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Nowadays, Insomnia is becoming a very common problem among people of all ages. In the past, elderly people have struggled with sleep disorders, but now we are concerned with the young population (Johnson 2018). In recent years, under the heavy pressure of school work and various diseases occurred among teenagers, insomnia is becoming more of a common problem. Insomnia among teenagers can cause difficulty to fall asleep, poor sleeping quality, short duration of sleep, memory and concentration loss (Kryger et al. 2002). As a result, people are constantly finding ways to solve this problem and enabling teenagers with insomnia to go back to their normal life.


Earlier theories imply that iron deficiency anemia is linked to restless legs syndrome (RLS), a disorder that may result in severe sleep onset insomnia. Studies suggest that low body storage of iron may lead to RLS (Sun et al. 1998). According to a research conducted by Sleep Disorders Centre in St. Boniface General Hospital, insomnia in adolescents and teenagers is not a disease but the symptom. In this study, researchers endeavoured to found the cause of the symptom, hoping that by treating the cause, we could solve the problem of insomnia.


The method of this experiment is to study three different cases of three different teenagers. The first one is a 14-year-old male student with a four-month history of insomnia. The second case is a 19-year-old female student with a seven-year history of insomnia. The third is a 14-year-old male student with a six-month history of insomnia. These three teenagers were evaluated with comprehensive polysomnography including the recording of EEG, submental EMG, EOG, EKG, right and left anterior tibialis EMG, SpO2 (using fiberoptic ear oximetry), chest wall motion and abdominal motion (using inductance plethysmography), measures of airflow (oronasal capnometry and nasal pressure), and sound (for snoring) using standard techniques. The result shows that by conventional definition, none of these patients have anemia. However, all results are the same with abnormal iron metabolism. Consequently, after the measurement, the patients are been studied on the cause of iron deficiency and started on iron supplementation.


In Case 1, the patient is a male student who could not stop moving and it is very hard for him to fall asleep at night. The researchers measured his Epworth Sleepiness Score (a subjective measure of sleepiness), sleep latency, sleep efficiency, PLMs index and arousal index of the patients. After the measurement, the patient was instructed to take 300 mg ferrous sulfate by mouth twice a day. After four months of treatment, the symptoms of RLS disappeared completely and insomnia was resolved. The patient’s behavior of frequent sleeping in day time is resolved and his average grade at school went from 45% to over 90%.


The patient in Case 2 is a female college student who have RLS symptom five nights a week. She fell asleep during day time every day and had dreams in every nap. After doing the same measurement as Case 1, the result was similar with that of narcolepsy, and the iron study result was consistent with iron deficiency anemia. Thus, the patient was instructed to have 5 months of 300 mg of ferrous sulfate by mouth, which, as a result, leads to the abolition of her insomnia. Modafinil, a stimulant, was also taken by this patient to resolve narcolepsy, improving day-time alertness.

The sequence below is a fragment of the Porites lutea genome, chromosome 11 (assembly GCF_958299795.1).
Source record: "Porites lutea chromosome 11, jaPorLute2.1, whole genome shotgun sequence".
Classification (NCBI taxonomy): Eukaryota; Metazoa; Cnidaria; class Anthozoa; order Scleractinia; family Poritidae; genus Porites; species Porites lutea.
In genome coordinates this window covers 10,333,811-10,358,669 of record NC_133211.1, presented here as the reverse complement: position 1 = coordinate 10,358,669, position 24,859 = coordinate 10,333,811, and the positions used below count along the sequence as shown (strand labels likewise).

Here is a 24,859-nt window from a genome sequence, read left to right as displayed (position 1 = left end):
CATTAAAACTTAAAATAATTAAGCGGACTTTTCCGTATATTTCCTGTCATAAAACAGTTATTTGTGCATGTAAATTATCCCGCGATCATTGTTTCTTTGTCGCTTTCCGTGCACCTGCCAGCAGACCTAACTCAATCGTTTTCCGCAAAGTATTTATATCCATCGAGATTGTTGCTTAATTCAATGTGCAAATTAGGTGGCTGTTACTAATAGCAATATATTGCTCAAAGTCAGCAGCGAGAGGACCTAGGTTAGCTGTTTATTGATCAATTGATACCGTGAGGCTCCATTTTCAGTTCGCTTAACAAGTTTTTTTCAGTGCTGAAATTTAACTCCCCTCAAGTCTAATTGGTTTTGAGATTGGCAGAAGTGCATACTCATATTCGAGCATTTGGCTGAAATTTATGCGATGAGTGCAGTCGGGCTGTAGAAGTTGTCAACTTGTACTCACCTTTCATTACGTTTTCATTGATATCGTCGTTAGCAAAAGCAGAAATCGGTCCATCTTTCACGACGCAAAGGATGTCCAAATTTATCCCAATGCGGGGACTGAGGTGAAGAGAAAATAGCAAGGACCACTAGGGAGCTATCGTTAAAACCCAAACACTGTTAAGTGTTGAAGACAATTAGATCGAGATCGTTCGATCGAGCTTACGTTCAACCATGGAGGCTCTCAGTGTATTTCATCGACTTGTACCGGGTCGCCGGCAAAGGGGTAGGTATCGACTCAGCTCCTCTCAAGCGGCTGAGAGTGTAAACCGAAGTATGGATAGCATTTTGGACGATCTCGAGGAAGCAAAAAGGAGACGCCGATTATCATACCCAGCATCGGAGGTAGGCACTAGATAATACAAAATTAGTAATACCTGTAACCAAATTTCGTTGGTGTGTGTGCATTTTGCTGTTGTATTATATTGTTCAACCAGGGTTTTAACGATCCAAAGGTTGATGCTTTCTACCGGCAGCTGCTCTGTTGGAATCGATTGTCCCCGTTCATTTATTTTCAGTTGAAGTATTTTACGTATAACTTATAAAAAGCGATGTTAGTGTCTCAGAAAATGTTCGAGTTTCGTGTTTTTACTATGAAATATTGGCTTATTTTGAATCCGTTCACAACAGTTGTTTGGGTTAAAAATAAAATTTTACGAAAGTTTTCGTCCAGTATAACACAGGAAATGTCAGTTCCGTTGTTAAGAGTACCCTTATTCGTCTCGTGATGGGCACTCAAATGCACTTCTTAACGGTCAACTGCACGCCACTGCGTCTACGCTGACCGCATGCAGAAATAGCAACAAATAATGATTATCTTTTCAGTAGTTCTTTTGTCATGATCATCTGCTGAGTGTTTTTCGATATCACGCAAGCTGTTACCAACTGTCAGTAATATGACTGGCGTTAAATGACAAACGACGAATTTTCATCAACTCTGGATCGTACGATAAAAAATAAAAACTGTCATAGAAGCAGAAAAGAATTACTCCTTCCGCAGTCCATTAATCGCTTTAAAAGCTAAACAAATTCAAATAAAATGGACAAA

In Case 3, the patient is a male student who has had insomnia for 6 months and has difficulty to get up in the morning. As the result, he missed 90% of his school days and drop out of school in the end. Before insomnia, the patient has other complex problem like IgA deficiency, recurrent infections, peptic ulcer disease and a presumably benign chronic frontal lobe mass. After the measurement, the patient was started on ferrous sulfate (300 mg twice daily) iron replacement therapy. After six months of treatment, the problem of RLS and insomnia was completely resolved.


The author did not admit to any limitations in this study. However, there are ways to improve the study and make the result more reliable. One way would be to repeat this study multiple times and see if the data resembles each other. Three cases are not enough of a sample size to suggest convincing data. However, the author did say that teenagers differ from each other and the cause of insomnia among these three teenagers may not apply to all.  In Case 2, narcolepsy was also likely present. Insomnia has many causes, but a few that require special consideration in this age group.


A patient complaint or a symptom, insomnia is not a disease as the general public used to perceive. The main challenge to cure insomnia is to find the cause and corresponding treatment. Iron deficiency can be one of the causes but there are still other causes varies from person to person. Consequently, future studies are needed to found the other causes and resolve the problem of insomnia in more teenagers.




  1. Johnson Kyle P. 2018. Insomnia in children: treatment strategies. Journal of the American Academy of Child & Adolescent Psychiatry. 57(10):S21.


  1. Sun ER, Chen CA, Ho G, Earley CJ, Allen RP. 1998. Iron and the restless legs syndrome. Sleep. 21(4):371-377.


  1. Kryger MH, Otake K, Foerster J. 2002. Low body stores of iron and restless legs syndrome: a correctable cause of insomnia in adolescents and teenagers. Sleep Medicine. 3(2):127–132.




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